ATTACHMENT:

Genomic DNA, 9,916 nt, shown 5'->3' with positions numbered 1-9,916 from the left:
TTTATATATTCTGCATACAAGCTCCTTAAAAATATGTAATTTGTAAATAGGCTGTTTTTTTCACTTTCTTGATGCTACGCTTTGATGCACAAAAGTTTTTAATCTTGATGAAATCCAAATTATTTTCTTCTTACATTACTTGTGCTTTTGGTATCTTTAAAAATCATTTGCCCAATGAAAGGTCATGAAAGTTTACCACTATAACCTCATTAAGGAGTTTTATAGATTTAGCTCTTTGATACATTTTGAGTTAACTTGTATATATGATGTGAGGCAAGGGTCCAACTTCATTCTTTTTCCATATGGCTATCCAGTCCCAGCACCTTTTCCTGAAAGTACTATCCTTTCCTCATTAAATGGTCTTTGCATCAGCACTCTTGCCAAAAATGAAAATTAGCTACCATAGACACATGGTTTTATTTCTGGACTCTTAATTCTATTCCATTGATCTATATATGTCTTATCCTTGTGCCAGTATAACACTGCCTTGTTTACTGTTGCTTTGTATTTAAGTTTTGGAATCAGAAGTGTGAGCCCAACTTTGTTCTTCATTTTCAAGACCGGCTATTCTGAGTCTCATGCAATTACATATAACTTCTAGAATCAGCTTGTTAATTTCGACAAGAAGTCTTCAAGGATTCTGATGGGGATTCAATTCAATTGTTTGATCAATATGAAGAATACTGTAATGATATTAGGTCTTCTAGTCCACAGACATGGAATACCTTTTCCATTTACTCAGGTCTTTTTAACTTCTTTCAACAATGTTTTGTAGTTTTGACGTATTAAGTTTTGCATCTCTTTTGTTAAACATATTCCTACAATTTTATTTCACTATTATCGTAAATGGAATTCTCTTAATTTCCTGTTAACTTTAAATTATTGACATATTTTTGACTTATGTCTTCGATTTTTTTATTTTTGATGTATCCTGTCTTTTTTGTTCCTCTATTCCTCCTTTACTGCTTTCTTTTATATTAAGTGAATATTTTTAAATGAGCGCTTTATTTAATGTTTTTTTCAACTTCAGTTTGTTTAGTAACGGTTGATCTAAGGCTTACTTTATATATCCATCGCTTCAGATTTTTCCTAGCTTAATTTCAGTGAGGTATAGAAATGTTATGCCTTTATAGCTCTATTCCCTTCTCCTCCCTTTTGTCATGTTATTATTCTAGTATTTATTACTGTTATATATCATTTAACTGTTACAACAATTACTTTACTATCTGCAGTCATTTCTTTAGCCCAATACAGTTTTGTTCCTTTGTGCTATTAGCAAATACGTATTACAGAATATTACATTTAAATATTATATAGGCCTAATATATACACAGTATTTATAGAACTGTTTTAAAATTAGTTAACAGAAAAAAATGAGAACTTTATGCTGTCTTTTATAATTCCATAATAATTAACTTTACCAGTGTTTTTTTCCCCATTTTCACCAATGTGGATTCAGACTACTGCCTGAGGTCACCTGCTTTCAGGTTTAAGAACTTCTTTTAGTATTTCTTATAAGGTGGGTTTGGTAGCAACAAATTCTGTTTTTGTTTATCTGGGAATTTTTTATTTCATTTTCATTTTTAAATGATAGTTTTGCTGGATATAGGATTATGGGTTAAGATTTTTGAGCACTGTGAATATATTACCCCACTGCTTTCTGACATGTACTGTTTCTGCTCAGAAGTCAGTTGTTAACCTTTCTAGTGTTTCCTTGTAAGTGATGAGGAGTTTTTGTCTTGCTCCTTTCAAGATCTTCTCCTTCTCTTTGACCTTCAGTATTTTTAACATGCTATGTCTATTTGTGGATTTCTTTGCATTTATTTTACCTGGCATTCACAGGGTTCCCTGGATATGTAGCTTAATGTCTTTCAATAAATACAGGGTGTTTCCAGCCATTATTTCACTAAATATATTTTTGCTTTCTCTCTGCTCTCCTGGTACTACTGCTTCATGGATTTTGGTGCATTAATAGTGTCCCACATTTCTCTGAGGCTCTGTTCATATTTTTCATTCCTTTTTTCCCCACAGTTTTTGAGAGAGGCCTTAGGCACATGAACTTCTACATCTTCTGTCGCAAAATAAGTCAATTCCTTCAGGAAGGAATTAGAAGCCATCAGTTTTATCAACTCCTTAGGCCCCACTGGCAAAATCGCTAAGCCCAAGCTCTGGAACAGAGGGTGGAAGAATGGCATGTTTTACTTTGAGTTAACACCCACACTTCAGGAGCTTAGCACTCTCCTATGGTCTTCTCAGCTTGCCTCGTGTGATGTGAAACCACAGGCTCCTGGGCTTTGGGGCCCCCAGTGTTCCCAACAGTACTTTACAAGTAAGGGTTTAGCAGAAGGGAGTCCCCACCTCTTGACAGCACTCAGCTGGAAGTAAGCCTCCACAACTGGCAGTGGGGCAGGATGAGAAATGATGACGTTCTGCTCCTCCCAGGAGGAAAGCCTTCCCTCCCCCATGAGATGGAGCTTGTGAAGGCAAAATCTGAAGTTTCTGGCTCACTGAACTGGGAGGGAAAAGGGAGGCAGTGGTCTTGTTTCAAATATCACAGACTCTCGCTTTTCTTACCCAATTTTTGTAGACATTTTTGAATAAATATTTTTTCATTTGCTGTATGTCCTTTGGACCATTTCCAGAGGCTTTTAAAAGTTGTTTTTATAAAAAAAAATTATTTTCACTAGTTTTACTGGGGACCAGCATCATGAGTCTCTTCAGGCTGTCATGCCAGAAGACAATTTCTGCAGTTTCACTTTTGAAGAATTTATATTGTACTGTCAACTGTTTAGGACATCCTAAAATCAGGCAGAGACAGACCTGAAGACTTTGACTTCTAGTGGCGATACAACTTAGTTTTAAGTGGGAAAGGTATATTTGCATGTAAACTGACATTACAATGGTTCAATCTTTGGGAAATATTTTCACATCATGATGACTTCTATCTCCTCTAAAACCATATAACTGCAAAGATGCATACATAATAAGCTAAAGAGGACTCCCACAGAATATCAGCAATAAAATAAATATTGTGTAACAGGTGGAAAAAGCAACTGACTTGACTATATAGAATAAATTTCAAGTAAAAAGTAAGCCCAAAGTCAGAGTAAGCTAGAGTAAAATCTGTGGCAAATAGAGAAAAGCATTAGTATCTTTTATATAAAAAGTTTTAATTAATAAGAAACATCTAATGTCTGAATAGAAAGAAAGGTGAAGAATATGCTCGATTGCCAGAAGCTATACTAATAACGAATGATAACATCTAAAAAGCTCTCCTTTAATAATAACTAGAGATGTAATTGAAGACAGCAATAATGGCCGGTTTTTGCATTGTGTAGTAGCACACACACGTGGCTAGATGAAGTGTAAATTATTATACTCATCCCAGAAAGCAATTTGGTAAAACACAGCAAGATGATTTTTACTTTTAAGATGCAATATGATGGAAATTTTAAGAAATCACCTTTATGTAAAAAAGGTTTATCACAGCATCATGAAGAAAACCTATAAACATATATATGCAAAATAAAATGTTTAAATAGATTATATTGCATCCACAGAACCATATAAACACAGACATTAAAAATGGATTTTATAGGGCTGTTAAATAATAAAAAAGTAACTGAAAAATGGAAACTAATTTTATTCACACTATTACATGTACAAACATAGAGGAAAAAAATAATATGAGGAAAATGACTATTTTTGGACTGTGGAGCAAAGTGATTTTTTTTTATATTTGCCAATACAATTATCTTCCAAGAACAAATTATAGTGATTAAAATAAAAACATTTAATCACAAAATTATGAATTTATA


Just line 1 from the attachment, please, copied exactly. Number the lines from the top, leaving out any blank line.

Genomic DNA, 9,916 nt, shown 5'->3' with positions numbered 1-9,916 from the left: